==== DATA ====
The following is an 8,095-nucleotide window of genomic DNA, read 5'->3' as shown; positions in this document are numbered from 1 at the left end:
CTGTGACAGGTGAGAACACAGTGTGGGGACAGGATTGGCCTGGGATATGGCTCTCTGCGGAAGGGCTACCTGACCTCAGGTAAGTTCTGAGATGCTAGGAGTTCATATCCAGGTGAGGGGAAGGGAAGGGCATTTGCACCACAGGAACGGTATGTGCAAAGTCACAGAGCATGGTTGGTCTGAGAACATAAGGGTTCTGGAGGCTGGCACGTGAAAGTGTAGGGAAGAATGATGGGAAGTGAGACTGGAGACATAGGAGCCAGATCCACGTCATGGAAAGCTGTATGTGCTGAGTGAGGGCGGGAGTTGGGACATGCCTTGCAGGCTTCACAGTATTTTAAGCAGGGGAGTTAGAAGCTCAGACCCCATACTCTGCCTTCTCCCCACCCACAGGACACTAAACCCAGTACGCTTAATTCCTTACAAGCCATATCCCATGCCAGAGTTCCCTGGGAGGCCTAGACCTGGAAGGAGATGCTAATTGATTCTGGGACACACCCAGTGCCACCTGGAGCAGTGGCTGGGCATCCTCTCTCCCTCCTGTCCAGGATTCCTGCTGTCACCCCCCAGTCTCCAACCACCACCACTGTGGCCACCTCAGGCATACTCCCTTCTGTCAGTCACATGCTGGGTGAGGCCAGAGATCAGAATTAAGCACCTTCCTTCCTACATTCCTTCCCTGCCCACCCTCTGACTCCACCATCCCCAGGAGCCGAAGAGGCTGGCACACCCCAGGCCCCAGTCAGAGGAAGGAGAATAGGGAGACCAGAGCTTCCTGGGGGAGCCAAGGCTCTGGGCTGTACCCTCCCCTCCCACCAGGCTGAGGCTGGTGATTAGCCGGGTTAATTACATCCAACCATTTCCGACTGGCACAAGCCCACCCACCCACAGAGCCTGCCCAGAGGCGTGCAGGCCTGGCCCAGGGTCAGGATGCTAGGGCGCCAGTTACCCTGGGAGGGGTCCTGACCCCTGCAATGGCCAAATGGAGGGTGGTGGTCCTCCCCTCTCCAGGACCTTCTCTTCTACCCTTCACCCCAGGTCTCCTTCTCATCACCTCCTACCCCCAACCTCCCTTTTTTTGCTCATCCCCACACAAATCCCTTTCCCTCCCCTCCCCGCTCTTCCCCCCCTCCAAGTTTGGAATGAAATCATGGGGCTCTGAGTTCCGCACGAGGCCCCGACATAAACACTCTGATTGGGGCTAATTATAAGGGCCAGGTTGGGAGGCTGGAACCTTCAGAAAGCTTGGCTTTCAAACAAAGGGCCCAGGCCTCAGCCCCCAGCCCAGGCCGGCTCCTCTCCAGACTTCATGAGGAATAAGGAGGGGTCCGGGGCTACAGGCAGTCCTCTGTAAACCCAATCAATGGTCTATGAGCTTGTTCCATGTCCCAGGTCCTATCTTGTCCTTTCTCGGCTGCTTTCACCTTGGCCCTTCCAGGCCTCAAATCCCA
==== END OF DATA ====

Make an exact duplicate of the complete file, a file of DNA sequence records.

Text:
The following is an 8,095-nucleotide window of genomic DNA, read 5'->3' as shown; positions in this document are numbered from 1 at the left end:
CTGTGACAGGTGAGAACACAGTGTGGGGACAGGATTGGCCTGGGATATGGCTCTCTGCGGAAGGGCTACCTGACCTCAGGTAAGTTCTGAGATGCTAGGAGTTCATATCCAGGTGAGGGGAAGGGAAGGGCATTTGCACCACAGGAACGGTATGTGCAAAGTCACAGAGCATGGTTGGTCTGAGAACATAAGGGTTCTGGAGGCTGGCACGTGAAAGTGTAGGGAAGAATGATGGGAAGTGAGACTGGAGACATAGGAGCCAGATCCACGTCATGGAAAGCTGTATGTGCTGAGTGAGGGCGGGAGTTGGGACATGCCTTGCAGGCTTCACAGTATTTTAAGCAGGGGAGTTAGAAGCTCAGACCCCATACTCTGCCTTCTCCCCACCCACAGGACACTAAACCCAGTACGCTTAATTCCTTACAAGCCATATCCCATGCCAGAGTTCCCTGGGAGGCCTAGACCTGGAAGGAGATGCTAATTGATTCTGGGACACACCCAGTGCCACCTGGAGCAGTGGCTGGGCATCCTCTCTCCCTCCTGTCCAGGATTCCTGCTGTCACCCCCCAGTCTCCAACCACCACCACTGTGGCCACCTCAGGCATACTCCCTTCTGTCAGTCACATGCTGGGTGAGGCCAGAGATCAGAATTAAGCACCTTCCTTCCTACATTCCTTCCCTGCCCACCCTCTGACTCCACCATCCCCAGGAGCCGAAGAGGCTGGCACACCCCAGGCCCCAGTCAGAGGAAGGAGAATAGGGAGACCAGAGCTTCCTGGGGGAGCCAAGGCTCTGGGCTGTACCCTCCCCTCCCACCAGGCTGAGGCTGGTGATTAGCCGGGTTAATTACATCCAACCATTTCCGACTGGCACAAGCCCACCCACCCACAGAGCCTGCCCAGAGGCGTGCAGGCCTGGCCCAGGGTCAGGATGCTAGGGCGCCAGTTACCCTGGGAGGGGTCCTGACCCCTGCAATGGCCAAATGGAGGGTGGTGGTCCTCCCCTCTCCAGGACCTTCTCTTCTACCCTTCACCCCAGGTCTCCTTCTCATCACCTCCTACCCCCAACCTCCCTTTTTTTGCTCATCCCCACACAAATCCCTTTCCCTCCCCTCCCCGCTCTTCCCCCCCTCCAAGTTTGGAATGAAATCATGGGGCTCTGAGTTCCGCACGAGGCCCCGACATAAACACTCTGATTGGGGCTAATTATAAGGGCCAGGTTGGGAGGCTGGAACCTTCAGAAAGCTTGGCTTTCAAACAAAGGGCCCAGGCCTCAGCCCCCAGCCCAGGCCGGCTCCTCTCCAGACTTCATGAGGAATAAGGAGGGGTCCGGGGCTACAGGCAGTCCTCTGTAAACCCAATCAATGGTCTATGAGCTTGTTCCATGTCCCAGGTCCTATCTTGTCCTTTCTCGGCTGCTTTCACCTTGGCCCTTCCAGGCCTCAAATCCCA